Dubai, Jul 25: The founder of NMC Health, BR Shetty, has had a worldwide freezing order placed on his assets at the request of a lender that claims he has defaulted on a loan of more than $8 million (Dh29.4m).
The order was granted to Credit Europe Bank (Dubai) last month ahead of a claim filed at the DIFC Courts against Mr Shetty, New Medical Centre Trading and NMC Healthcare.
The lender said in its claim they “are jointly and severally liable” for the repayment of money initially secured through a credit agreement in December 2013 and renegotiated in December last year. Credit Europe Bank is an Amsterdam-headquartered institution specialising in trade and commodities finance with operations in nine countries.
The credit agreement was guaranteed by two security cheques which the bank said in its claim were signed by Mr Shetty – one drawn on his personal account and another on the account of New Medical Centre Trading – that have been "dishonoured upon presentation due to insufficient funds".
The bank claimed Mr Shetty “has now fled the jurisdiction of the UAE to India” and that there was a risk of his “substantial” assets in the Emirates being dissipated.
The assets frozen include properties in Abu Dhabi and Dubai, as well as shares in NMC Health, Finablr, BRS Investment Holdings and other companies. It allows for up to $7,000 per week to be spent on “ordinary living expenses and reasonable sum[s] on legal advice and representation”, a DIFC Courts document granting the freezing order shows.
Credit Europe Bank declined to comment when contacted by The National, stating it does not comment on ongoing litigation proceedings. Representatives for Mr Shetty and for NMC Healthcare, which is now being run by administrators Alvarez & Marsal, also declined to comment.
NMC Healthcare was founded by Mr Shetty in 1975 and grew from a single hospital into the UAE’s biggest privately-owned healthcare operator, which employed 2,000 doctors and 20,000 other staff. The company was listed on the London stock exchange and at its peak was valued at £8.58 billion (Dh40bn). However, its shares slumped after short seller Muddy Waters Research issued a report in December 2019 alleging the company had inflated its cash balances, overpaid for assets and understated its debts. This led to a string of damaging revelations by the company, including the fact that its debt was materially higher – at $6.6bn – than the $2.1bn on its balance sheet. NMC Healthcare was placed into administration in April by its biggest creditor, Abu Dhabi Commercial Bank, but its UAE businesses continue to trade as a going concern.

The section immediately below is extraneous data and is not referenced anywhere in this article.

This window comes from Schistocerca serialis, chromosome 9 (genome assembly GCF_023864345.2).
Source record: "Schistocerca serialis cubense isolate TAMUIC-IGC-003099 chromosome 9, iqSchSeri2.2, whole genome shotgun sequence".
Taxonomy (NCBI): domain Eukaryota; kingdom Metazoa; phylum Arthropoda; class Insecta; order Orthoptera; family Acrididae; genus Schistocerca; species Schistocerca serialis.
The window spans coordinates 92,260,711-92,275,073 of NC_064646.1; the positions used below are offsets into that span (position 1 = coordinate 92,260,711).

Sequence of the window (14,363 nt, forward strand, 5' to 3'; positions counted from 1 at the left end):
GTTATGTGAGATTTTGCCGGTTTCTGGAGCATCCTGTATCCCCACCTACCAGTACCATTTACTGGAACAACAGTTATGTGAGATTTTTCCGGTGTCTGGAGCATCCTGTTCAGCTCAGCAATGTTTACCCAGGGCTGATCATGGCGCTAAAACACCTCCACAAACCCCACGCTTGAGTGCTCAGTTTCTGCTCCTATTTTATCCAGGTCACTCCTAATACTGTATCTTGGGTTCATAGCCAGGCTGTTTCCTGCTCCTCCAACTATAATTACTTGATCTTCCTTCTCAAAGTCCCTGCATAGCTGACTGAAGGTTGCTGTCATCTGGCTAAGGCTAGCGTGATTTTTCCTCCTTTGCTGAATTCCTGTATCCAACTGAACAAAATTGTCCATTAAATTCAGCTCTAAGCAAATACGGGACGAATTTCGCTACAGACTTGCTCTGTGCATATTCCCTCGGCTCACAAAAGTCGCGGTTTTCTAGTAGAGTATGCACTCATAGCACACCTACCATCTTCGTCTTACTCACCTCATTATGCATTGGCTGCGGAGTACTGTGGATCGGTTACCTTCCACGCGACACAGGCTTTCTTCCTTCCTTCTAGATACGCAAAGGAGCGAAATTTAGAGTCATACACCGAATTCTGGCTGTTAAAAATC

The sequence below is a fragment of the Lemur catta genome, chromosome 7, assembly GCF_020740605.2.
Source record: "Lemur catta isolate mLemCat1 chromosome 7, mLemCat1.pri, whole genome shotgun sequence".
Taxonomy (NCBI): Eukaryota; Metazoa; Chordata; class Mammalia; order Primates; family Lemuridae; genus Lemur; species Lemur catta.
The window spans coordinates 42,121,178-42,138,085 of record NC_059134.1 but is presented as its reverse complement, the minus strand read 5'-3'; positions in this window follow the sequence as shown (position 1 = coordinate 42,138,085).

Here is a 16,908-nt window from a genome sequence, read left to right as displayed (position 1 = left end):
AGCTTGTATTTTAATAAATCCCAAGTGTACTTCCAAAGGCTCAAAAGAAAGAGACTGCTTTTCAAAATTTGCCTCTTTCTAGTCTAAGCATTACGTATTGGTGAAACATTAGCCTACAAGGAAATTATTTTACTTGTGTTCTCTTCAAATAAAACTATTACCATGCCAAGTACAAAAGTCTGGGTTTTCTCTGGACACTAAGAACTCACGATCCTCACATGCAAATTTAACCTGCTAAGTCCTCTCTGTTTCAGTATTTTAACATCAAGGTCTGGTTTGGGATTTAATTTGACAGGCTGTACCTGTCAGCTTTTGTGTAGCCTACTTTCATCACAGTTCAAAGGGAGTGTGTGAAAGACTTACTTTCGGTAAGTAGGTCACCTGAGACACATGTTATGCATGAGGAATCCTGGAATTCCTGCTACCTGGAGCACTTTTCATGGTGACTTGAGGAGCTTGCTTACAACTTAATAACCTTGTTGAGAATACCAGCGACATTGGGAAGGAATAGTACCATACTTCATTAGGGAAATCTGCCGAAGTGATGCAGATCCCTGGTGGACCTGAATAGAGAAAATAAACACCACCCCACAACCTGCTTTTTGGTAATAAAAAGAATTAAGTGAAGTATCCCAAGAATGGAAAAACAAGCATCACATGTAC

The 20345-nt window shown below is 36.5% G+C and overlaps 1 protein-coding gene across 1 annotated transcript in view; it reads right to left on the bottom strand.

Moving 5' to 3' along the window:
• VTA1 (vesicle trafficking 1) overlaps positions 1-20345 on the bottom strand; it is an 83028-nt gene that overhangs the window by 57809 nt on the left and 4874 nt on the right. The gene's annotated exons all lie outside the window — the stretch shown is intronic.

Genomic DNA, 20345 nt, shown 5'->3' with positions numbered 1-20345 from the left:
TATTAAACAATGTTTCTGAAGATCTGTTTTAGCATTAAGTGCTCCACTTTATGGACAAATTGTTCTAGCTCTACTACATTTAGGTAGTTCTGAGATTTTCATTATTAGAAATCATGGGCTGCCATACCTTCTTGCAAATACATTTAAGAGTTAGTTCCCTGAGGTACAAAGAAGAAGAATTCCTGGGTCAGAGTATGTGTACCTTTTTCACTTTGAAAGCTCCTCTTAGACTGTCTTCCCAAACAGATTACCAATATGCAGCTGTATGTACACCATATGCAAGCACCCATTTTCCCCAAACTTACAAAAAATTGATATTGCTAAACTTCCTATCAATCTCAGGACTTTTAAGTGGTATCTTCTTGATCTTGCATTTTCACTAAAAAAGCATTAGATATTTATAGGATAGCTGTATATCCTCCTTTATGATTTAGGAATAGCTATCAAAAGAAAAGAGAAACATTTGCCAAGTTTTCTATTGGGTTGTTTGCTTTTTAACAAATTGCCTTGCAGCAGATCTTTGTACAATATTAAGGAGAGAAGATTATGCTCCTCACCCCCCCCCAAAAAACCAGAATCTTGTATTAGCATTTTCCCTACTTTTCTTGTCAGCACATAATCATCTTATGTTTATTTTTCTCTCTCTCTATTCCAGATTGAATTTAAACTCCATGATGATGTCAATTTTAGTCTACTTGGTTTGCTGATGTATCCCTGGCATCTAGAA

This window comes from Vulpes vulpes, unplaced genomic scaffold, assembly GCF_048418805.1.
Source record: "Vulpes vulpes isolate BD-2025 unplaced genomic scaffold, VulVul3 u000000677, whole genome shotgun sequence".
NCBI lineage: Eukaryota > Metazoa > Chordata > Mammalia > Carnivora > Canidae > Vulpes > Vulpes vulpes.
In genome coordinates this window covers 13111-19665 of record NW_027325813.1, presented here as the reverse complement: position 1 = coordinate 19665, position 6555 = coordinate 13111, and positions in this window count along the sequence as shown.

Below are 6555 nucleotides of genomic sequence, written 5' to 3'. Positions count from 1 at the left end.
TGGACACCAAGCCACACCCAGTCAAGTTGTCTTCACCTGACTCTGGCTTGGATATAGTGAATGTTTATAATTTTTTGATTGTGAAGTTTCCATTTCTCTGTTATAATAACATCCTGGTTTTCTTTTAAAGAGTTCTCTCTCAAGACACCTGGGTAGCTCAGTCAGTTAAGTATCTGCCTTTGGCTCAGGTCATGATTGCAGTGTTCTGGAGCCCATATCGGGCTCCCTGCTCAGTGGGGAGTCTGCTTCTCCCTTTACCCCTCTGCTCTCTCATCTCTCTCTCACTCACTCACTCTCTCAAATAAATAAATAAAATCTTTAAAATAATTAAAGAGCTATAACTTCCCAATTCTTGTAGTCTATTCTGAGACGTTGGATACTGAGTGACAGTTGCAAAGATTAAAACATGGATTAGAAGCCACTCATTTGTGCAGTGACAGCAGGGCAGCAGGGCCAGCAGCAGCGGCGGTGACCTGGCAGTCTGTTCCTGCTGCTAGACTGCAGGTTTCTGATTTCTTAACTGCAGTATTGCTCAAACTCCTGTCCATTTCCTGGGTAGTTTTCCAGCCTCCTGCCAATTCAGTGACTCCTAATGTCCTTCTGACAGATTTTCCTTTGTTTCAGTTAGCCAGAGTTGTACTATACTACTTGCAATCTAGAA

Mr Shetty said in a statement issued in April that he has been a victim of fraud committed by "a small group of current and former executives” at companies owned by him. He said bank accounts were created in his name and transactions were made without his knowledge, and that loans, cheques and bank transfers were also fraudulently guaranteed in his name using his forged signature.
In response to the claim filed by Credit Europe Bank (Dubai) at the DIFC Courts, Mr Shetty says he did not personally guarantee loans made to NMC Trading or NMC Healthcare and that the signatures used on cheques guaranteeing the loans are forgeries. His defence cites the opinion of “Dr Al Bah, an independent, experienced and qualified forensic document examiner”, that someone other than Mr Shetty signed the lending agreements and cheques.
An application by NMC Trading and NMC Healthcare to the DIFC Courts to have the claim against it heard in private for fear of triggering claims by other lenders – the group owes money to around 80 local, regional and international lenders – was dismissed, given that the appointment of administrators at the group and allegations of fraud at the company are already in the public domain.
Both companies have indicated to DIFC Courts that they intend to contest the claim against them.